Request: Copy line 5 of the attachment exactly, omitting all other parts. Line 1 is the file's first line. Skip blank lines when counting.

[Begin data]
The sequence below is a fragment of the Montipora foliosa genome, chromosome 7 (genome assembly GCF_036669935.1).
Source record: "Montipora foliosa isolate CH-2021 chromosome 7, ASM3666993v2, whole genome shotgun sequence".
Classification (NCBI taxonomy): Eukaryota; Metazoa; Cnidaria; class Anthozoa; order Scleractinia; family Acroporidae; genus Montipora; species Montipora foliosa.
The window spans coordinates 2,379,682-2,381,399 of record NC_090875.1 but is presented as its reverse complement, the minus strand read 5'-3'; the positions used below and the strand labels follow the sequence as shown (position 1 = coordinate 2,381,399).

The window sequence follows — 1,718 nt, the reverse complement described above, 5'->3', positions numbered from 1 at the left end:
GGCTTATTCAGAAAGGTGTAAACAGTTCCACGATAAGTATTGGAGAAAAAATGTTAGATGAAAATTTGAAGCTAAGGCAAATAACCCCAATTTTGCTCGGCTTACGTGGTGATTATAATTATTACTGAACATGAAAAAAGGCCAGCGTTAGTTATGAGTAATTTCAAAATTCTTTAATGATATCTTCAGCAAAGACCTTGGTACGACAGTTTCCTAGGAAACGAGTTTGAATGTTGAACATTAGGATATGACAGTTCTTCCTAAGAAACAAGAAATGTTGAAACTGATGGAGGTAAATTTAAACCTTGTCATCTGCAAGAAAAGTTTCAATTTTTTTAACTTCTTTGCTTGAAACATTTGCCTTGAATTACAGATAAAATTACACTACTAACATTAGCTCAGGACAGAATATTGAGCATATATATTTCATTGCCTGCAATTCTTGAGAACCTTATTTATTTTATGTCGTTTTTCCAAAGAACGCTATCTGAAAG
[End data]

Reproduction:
The window sequence follows — 1,718 nt, the reverse complement described above, 5'->3', positions numbered from 1 at the left end: